Learn and grow

Looking back, journeying through my divorce wasn’t easy, nor would I ever prescribe it as a “diet,” although I lost a lot of weight in the process. All joking aside, this experience has been one of the most significant in my life.

Learning about myself and the relationships around me, I grew and catapulted to a new level of leadership, resilience, and capability that I didn’t know existed. The lessons were humbling and helped me ground in my values and worth. They also exposed the gaps I had to fill to create a new life. I learned I wanted to create more meaning, impact, and relationships that supported my well-being and inner peace.

Stay focused and avoid the drama

Today, I am grateful and appreciative for the colleagues and friends who continue to be there for me, and vice versa, for the path that lies behind me and the one ahead. Staying away from the drama, focusing on what matters most, and cultivating reciprocal relationships with authenticity, open communication, trust, and cheerfulness is one way to go about it.

Continue to build healthy relationships

I can attest to how powerful building healthy connections and relationships with colleagues can be. For more than two decades in business, those relationships supported me through a divorce, the death of my dad, the birth of my son, and many other extremely sad and gleeful experiences. My team, peers, managers, and friends made all the difference.

Reflect on it

Today, I invite you to stop, assess, and consider your work relationships. How would having a healthy, supportive relationship with your team, peers, and managers support you as you navigate the waves of life’s challenges?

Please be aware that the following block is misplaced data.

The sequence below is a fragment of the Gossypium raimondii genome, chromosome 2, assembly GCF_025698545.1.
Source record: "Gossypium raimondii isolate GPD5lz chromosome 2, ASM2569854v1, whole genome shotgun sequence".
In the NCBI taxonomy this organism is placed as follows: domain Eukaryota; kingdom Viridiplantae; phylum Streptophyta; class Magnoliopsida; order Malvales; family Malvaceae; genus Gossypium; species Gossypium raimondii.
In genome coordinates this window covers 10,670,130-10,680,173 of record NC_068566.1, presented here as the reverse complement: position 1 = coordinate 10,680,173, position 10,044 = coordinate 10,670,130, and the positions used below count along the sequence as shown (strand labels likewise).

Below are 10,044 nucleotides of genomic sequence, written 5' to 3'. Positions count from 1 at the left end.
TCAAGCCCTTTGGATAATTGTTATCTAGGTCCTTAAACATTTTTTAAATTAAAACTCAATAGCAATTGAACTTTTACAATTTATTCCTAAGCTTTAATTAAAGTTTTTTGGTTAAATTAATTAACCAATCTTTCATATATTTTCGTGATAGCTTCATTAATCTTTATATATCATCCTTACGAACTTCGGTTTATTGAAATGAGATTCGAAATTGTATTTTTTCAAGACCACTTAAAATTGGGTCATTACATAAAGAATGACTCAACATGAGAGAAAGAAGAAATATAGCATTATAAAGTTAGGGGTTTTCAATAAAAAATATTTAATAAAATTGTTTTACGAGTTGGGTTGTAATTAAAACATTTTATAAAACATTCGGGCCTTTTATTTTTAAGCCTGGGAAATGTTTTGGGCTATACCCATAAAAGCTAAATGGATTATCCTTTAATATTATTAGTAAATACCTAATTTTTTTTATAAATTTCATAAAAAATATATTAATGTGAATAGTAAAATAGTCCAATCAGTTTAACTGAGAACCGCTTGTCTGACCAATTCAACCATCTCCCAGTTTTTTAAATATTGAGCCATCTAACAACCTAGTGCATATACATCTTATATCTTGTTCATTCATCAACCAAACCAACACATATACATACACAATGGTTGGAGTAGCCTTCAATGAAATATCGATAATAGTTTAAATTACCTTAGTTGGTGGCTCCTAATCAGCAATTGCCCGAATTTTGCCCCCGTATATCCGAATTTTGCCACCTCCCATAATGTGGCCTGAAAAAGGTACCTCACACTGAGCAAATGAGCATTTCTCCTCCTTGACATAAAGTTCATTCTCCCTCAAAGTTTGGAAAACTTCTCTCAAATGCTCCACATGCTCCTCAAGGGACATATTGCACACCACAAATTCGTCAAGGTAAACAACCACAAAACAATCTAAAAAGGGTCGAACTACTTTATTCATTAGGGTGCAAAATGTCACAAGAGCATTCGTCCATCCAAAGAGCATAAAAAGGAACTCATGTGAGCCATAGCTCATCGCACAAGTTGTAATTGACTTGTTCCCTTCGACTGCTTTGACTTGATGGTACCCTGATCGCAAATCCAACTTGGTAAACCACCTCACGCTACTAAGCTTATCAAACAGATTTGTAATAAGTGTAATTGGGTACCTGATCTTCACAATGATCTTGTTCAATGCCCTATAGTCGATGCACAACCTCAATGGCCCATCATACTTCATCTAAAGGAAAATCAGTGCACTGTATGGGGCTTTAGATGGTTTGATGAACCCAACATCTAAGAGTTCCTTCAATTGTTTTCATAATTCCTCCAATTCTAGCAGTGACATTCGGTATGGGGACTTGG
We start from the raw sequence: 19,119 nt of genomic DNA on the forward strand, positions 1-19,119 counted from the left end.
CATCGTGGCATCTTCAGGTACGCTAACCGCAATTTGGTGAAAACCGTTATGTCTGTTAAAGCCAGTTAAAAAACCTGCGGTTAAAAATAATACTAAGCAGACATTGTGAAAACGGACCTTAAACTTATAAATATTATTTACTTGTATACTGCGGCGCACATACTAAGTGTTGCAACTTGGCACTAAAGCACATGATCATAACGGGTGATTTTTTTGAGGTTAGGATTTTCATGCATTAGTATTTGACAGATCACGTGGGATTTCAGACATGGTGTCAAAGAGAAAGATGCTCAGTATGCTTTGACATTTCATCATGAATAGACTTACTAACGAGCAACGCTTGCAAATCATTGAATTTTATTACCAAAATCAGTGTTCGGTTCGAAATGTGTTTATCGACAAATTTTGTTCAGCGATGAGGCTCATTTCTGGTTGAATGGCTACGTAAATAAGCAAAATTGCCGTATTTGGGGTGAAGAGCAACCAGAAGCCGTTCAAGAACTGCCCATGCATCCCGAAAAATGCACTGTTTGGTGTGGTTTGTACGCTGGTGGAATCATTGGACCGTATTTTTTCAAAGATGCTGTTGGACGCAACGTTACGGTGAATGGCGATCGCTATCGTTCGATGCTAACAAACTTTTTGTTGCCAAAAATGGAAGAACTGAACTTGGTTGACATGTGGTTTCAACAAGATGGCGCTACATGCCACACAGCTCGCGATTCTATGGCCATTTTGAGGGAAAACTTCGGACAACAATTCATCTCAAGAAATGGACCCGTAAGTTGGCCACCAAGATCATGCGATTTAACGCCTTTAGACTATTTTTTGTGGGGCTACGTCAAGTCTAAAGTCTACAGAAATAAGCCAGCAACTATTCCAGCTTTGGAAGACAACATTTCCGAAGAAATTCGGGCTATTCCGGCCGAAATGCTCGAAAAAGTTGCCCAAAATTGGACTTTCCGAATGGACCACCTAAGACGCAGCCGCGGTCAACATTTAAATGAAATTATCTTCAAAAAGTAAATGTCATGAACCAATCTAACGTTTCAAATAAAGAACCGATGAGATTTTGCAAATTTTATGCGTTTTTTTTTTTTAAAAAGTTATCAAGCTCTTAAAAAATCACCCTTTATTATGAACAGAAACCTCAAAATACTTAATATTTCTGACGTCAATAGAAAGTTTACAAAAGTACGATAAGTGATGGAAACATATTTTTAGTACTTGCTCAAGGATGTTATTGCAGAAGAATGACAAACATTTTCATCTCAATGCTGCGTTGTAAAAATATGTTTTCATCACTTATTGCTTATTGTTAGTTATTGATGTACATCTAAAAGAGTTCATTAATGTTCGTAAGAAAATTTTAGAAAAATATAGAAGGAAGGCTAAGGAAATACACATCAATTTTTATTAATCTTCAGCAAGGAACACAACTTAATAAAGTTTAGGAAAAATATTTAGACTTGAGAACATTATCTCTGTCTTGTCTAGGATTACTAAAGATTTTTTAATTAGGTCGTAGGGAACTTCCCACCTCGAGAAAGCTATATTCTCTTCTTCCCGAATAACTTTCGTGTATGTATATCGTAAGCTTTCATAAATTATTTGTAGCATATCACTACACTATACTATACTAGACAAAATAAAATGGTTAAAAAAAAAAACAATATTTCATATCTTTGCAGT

Developing these relationships will provide a great source of joy and a massive return for all involved. We’re all in this together.

If you enjoyed this article, share it with your network and leave us a comment.

How have your colleagues and friends supported you through a rough patch in your career and life?

In the meantime, be fearless! (act despite the fear)

With love and appreciation,


About Dr. Ginny A. Baro

Dr. Ginny Baro is an international executive coach, speaker, and #1 bestselling author of Fearless Women at Work. She is the CEO and founder of ExecutiveBound™ and Fearless Women @Work™ and the creator of the innovative and proven method, C.A.R.E.S. Success System™.

Ginny specializes in helping executives develop leaders, maximize performance, and increase profits. As a career strategist, she partners with talented individuals who are navigating a corporate hierarchy or transitioning into an entirely new phase of their professional careers.

She has successfully facilitated leadership training and coaching programs for global companies with over 65,000 employees and delivered keynotes impacting international audiences larger than 7,000 people.

For over two decades, Ginny held multiple Director and senior leadership roles in financial services and technology. Her academic degrees include a Ph.D. in Information Systems, an MS in Computer Science, an MBA in Management, and a BA in Computer Science and Economics. She's a Certified Professional Coach (CPC) accredited by the International Coach Federation. For more information, visit